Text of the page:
Horses To Follow » Catching On

Catching On

Catching On did really well to get as close as he did in the Scottish Grand National at Ayr on Saturday. Kicked off at the back of the field he travelled and jumped well, Jonjo O’Neill’s horse was in a nice even rhythm even though he was at the back of the field until he made a really bad mistake at the third last fence on the second circuit. Dougie Costello did well to remain on board, but he was thrown up onto the horse’s neck and he lost his iron, he had just had it back by the time they jumped the next fence.

His jumping seemed to suffer after that. His jumping on the final circuit was not as fluent as it had been on the first circuit and a half. That obviously stunted his progress. He was still well back in the field when they started to turn out of the back straight, but his rider was still sitting fairly still. Costello allowed him coast around the home turn around the inside rail, among traffic, before asking him to pick up early in the home straight. Catching On stayed on all the way up the home straight and moved past Broadway Buffalo to take fifth place.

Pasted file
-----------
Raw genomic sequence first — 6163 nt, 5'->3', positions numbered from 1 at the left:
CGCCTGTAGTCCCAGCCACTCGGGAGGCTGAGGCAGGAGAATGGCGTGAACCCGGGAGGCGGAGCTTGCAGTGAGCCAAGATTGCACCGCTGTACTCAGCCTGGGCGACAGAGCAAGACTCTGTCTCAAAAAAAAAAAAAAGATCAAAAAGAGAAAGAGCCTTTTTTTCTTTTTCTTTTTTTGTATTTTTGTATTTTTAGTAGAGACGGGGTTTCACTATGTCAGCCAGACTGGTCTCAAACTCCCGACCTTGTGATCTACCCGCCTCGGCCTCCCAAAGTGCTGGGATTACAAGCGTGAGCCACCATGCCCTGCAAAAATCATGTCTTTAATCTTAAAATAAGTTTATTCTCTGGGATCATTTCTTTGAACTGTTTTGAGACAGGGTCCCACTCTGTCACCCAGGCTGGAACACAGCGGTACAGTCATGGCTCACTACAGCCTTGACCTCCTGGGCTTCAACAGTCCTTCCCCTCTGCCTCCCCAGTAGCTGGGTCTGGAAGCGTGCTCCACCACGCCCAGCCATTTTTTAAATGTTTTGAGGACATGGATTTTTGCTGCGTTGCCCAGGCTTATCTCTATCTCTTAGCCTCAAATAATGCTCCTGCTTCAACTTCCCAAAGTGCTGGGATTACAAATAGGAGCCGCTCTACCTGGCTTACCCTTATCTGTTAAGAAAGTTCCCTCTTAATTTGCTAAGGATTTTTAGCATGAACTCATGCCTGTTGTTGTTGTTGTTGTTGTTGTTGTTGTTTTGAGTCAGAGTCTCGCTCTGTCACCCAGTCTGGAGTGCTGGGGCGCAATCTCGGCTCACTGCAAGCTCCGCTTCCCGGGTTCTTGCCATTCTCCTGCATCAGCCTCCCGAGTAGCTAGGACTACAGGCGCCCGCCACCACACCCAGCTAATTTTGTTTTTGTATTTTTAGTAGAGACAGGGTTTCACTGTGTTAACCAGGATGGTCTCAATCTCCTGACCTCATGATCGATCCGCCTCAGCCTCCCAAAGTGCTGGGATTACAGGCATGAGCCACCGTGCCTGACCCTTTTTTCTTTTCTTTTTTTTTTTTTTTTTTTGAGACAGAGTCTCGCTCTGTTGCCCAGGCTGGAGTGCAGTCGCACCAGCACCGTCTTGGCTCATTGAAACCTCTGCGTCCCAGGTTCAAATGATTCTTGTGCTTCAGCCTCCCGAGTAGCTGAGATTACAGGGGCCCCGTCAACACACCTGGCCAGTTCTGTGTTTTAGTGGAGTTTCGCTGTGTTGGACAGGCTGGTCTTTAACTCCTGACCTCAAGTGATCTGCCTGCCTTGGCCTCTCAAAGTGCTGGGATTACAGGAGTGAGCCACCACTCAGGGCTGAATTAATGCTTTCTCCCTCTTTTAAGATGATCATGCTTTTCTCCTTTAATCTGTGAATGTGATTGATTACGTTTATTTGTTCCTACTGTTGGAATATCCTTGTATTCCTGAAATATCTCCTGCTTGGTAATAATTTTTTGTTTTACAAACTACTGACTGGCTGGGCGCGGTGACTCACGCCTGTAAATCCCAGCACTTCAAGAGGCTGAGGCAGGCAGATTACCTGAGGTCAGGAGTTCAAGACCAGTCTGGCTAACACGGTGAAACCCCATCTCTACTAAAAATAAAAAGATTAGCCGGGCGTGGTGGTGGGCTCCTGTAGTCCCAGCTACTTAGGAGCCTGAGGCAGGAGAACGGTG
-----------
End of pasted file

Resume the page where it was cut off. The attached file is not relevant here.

It was a fine performance from a young chaser, given that he kicked off right at the back of the field in a race in which it was difficult to make ground from the rear. These big staying handicap chases are usually all about rhythm, and Catching On was going along nicely, albeit well off the pace, until he made that mistake with just over a circuit to go. That mistake seemed to upset his rhythm, and his jumping lacked fluency afterwards. He did well to get back into the race after that.

He is only seven and this was just his sixth ever chase, so he has bags of scope for progression as a staying chaser now. He had fallen in two of his five chases before Saturday, including in the Midlands National last month when he was sent off the 5/2 favourite, but he had won two of his other three races, and he had proven his stamina when he stayed on strongly to land the Devon National over three and a half miles at Exeter on heavy ground in December. Even so, he coped with Saturday’s good ground well, which wasn’t surprising given that he had won a point-to-point and a hurdle race on good ground.

The handicapper dropped him 2lb to a mark of 137 for Saturday’s run, and that is decidedly lenient. He could be a Welsh National or an Irish National horse next season, and he could be an Aintree National horse at some point in the future. He will always be of interest in staying handicap chases when stamina is at a premium, and he should do even better as he gains further in experience.

18th April 2015